Jumping Out Of The Melting Pot

Acccept it: racial supremacy. Blend it: melting pot. Ignore it: color blind. Deny it: white privilege. We have come up with many potential solutions to the presence of race in American society. None of which have rid us of the tension of this socially constructed human difference. When I was in elementary school, the image of the melting pot was presented as a means of explaining how the different cultures of American society come together.The textbook went on to discuss the many dangers of mixing: American slavery, The Trail of Tears, Japanese internment camps, Jim Crow segregation and the like.  Still, in the pot, no one stands out but all are gathered to make one grand cultural dish wherein all of the cultures and their traditions are evident, named, seen, experienced and equally represented. But, we all know that this was not true in the 1990s and is certainly not true now. I did not know at the time but the term was made popular by a play performed in 1908 (A copy of the playbill is pictured on the left.). The image has since been challenged and today, America is described as both a “salad bowl,” wherein each of the ingredients remain distinct.

But, while many might agree that the idea of the melting pot is problematic, it is still viewed by many as the American way. Wait. I’ll prove it to you. The melting pot is about acculturation, assimilation and more importantly, identification as persons are melted down to an homogenized image of what it means to be an American, which is raised as the standard and in turn, becomes our golden calf. It is the image that we bow down to; this image of whiteness that was presented to the Italians, Jews, and those from Poland who first immigrated to the United States. The Chinese immigrants faired worse as they were often ostracized and forced to form their own communities of support, referred to as “Chinatown.” Today, we hear the same arguments that were presented beginning in the 1890s when there is discussion of immigration laws, America’s borders and the “browning of America.”  The mixture of equal parts or at least the illusion of such must be maintained. We are deciding who gets to be in the pot.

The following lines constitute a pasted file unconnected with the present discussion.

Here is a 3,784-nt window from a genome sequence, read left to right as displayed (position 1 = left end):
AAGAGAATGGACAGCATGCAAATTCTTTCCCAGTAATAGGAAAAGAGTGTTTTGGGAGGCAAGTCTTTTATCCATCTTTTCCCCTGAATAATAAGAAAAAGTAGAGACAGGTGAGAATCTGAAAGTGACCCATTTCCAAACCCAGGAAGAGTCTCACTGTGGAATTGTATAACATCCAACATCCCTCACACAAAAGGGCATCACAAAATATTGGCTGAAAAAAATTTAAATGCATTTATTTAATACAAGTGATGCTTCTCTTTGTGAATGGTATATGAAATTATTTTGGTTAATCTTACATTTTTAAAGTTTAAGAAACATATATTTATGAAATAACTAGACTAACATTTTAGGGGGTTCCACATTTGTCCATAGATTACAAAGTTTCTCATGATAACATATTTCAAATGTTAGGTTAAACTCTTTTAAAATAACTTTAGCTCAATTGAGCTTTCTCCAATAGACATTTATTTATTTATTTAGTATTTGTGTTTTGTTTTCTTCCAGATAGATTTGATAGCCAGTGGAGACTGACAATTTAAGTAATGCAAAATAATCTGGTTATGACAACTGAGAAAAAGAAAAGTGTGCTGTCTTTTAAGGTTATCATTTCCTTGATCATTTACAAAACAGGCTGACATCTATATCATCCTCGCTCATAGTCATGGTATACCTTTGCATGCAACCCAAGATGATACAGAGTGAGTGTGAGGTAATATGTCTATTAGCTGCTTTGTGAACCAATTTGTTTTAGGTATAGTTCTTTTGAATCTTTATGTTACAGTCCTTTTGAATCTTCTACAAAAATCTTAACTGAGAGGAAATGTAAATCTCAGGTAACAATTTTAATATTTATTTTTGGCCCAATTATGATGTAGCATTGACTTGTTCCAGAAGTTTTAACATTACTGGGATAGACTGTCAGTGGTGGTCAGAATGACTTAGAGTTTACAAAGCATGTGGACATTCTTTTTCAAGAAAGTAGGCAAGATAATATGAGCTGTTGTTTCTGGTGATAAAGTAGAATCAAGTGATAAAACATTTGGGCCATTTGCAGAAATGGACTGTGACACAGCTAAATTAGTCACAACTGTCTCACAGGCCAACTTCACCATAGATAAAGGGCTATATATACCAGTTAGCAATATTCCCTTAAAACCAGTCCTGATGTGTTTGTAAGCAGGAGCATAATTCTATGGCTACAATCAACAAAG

And the melting pot begs the question, “What are we attempting to make?” And since we’re on the subject: Whose recipe are we using? Who decides which cultural groups get to go in? Who is adjusting the heat? Who is responsible for the mixing? How will we know when the melting is complete? What is the desired appearance of the mixture, the end result, the desired outcome? And are we mixing and melting in order to form an image?  And if so, of who or what? At least for me, it would call for one who is not able to be mixed in, who must remain pure and whose presence is not a requirement. Who is removing the dross and what classifies as such? Who is standing over the melting pot? Finally, “Is God calling us to jump into a melting pot?” I don’t think so and I’m jumping out.

Additional Readings

The Changing Face of America, The Daily Mail Reporter, May 27, 2011.
Making America Home: Racial Masquerade and Ethnic Assimilation in the Transition to Taking Pictures
Roediger, D, Working Toward Whiteness: How America’s Immigrants Became White
Roediger, D, The Wages of Whiteness: Race and the Making of the American Working Class
Roediger, D, Toward the Abolition of Whiteness: Essays on Race, Politics and the Working Class
Roediger, D, Gook: the short history of an Americanism. Monthly Review, March 1992.